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Heart to Heart in Haifa

text by Felix Corley
photographs by Ilene Perlman


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“We try to give good care to the children,” explains Sister Katharina Fuch, D.C. “We try to assure good health and good food. We try to make life as agreeable for them as we can. We try to find what each child likes – music, play, laughter, television, radio, video. We want these children to feel good.”

The children are some 60 severely mentally and physically handicapped boys and girls, aged from newborn to 16 years. The place is the Maison du Sacre Coeur – the House of the Sacred Heart – in the Israeli port city of Haifa. The care-givers are Sister Katharina, three other sisters, a number of local specialists and other staff.

Sister Katharina is the Austrian-born superior of the House of the Sacred Heart, established by the Daughters of Charity, the religious community founded in France by St. Vincent de Paul.

In addition to caring for the resident children, the sisters also maintain a day-care center with 240 children, assuring working mothers that their children are well cared for during the workday.

Sister Katharina outlines all these activities as we sit in her neat office. Administrative responsibilities, keeping track of the staff and all the activities, are in efficient hands.

But it is when we go down to see the children that she really comes alive. It is with them that Sister Katharina feels most at home. As we walk between the cots she greets each child in turn, stroking their heads lovingly and talking to them affectionately. As she walks past, some grab at her hands, wanting to feel her touch.

A swollen-faced young girl takes staggering steps toward us. Her name is Rana and she is clearly Sister Katharina’s favorite. Rana’s father and grandparents were killed in a car crash and her mother could not cope. The youngster had a tumor; an early operation was only partially successful. When Rana came to Sacre Coeur, no one thought she could do anything but lie in her cot all day. Since coming to the House of the Sacred Heart, however, thanks to the love and hard work of the staff, she has learned to walk.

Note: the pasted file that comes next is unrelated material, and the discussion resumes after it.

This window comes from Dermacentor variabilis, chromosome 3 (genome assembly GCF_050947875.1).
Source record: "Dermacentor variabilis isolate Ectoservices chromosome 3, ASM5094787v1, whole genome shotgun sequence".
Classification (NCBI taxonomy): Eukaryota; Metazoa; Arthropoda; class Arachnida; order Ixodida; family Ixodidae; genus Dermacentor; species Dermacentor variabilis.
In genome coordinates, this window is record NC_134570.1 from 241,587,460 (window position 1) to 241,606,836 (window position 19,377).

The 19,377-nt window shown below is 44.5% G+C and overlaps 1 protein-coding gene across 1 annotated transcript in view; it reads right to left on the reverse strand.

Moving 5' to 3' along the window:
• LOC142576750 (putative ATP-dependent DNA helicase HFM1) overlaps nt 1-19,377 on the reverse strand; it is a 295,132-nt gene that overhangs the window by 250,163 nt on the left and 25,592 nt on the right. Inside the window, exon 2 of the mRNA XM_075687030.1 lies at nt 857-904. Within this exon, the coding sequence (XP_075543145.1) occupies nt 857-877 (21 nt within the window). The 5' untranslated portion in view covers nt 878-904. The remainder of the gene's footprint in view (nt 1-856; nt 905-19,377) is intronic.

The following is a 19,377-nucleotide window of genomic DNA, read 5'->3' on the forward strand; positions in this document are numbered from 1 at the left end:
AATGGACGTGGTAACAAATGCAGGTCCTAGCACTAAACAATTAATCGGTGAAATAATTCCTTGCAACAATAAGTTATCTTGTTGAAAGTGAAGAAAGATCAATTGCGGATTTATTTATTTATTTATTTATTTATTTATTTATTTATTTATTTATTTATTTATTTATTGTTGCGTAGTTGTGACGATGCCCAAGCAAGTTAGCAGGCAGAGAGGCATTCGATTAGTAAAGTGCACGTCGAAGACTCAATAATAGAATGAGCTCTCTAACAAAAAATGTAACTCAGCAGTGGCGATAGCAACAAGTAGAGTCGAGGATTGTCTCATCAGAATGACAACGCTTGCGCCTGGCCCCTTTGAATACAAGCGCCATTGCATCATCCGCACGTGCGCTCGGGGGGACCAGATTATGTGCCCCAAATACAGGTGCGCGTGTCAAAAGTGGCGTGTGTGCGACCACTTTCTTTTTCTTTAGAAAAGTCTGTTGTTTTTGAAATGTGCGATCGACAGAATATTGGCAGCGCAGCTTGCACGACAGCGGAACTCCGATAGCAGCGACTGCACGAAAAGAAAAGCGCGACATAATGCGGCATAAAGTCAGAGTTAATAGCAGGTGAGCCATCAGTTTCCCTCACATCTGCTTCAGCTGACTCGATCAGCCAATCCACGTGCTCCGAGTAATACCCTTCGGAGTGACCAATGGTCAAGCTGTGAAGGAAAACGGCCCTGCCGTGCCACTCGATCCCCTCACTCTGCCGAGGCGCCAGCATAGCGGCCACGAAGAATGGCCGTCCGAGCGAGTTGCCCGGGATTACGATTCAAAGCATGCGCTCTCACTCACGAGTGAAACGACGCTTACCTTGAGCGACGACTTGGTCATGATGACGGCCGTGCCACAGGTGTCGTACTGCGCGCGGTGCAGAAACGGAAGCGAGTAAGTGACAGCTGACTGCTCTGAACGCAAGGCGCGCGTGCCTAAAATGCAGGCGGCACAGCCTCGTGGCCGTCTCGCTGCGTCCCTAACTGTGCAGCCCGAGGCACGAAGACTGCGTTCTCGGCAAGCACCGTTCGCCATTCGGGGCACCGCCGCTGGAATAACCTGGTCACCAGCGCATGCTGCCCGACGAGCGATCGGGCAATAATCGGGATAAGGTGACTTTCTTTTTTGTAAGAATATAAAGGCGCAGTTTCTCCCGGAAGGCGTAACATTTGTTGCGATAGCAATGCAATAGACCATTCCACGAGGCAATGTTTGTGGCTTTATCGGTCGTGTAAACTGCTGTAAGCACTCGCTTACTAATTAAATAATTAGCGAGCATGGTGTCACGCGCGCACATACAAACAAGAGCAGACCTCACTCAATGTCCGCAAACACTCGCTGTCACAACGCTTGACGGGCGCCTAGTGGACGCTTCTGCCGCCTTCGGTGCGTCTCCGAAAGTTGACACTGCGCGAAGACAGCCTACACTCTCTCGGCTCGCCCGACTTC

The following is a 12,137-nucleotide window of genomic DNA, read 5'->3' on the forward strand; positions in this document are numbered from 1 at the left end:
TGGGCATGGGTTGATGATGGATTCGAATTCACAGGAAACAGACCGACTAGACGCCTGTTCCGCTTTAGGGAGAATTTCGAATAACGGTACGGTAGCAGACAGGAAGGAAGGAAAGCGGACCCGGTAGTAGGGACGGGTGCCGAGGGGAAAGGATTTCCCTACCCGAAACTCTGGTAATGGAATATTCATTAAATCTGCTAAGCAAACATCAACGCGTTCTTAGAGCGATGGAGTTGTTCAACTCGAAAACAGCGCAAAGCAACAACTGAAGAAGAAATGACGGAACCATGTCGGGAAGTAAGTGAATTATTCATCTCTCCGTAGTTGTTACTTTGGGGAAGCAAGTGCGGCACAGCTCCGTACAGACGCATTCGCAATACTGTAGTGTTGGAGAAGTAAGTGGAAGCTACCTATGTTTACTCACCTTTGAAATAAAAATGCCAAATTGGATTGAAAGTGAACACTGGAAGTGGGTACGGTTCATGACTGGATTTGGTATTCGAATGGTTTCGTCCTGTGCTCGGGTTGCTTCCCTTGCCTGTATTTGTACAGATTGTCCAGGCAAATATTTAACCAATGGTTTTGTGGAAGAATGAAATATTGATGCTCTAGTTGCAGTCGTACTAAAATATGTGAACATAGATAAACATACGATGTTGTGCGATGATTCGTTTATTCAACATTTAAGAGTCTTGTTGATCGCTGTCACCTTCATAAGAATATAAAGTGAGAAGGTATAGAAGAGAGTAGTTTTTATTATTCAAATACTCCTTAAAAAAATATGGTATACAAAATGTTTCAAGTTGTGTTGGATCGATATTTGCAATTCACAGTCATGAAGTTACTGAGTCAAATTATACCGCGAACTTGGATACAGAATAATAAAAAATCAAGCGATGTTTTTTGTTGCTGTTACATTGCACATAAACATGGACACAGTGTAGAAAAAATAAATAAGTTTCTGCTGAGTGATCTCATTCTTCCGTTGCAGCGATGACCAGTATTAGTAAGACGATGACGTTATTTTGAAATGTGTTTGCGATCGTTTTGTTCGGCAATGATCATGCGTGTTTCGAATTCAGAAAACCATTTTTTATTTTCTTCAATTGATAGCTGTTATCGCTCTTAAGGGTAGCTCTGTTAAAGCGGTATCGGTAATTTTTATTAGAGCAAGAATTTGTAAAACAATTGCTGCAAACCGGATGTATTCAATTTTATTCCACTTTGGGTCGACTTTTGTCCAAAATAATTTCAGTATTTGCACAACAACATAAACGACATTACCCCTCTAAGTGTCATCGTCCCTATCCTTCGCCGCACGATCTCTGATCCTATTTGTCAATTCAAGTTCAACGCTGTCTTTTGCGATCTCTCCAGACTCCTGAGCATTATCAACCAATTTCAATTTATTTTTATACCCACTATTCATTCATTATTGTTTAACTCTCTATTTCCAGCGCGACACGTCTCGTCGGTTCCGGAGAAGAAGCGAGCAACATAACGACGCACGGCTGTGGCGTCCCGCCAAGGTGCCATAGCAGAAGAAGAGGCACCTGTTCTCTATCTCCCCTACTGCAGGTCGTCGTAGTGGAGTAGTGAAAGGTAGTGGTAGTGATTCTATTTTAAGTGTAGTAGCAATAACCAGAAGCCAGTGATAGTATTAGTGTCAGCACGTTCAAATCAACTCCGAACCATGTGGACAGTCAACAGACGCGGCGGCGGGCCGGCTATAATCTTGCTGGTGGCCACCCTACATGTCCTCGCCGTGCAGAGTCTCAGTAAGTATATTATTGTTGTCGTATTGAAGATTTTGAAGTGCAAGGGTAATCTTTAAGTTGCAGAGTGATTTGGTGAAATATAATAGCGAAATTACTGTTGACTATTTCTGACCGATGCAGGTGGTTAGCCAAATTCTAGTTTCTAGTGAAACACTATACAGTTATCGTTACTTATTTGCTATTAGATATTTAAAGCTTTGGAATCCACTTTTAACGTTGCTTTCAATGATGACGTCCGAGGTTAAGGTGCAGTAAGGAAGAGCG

Lebanese-born Sister Marlene is all smiles as she shows me her “little prince.” He is Rotem, now two years and five months old. Rotem was abandoned soon after birth, although just recently his mother, grandmother and aunt made a surprise visit. He suffers severe asthma attacks. Sister Marlene wants to take him out of his cot and give him a cuddle, but he is asleep. She kisses him softly on the head and reluctantly leaves him.

“All the children are princes,” she explains, “but this one is an extra special prince.”

The rooms are bright and clean and the cots, many with mobiles hanging above them, have multicolored sheets. Changing and feeding areas are all spotlessly clean. But even more striking is the attentiveness and love of all the staff, not just the sisters. Along with the care-givers, the staff of specialists helps the children develop their genetic conditions, perhaps because their parents are related. Others are handicapped because of accidents during birth. Still others are disabled because they contracted meningitis in very early childhood.

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Tags: Children Israel Sisters Disabilities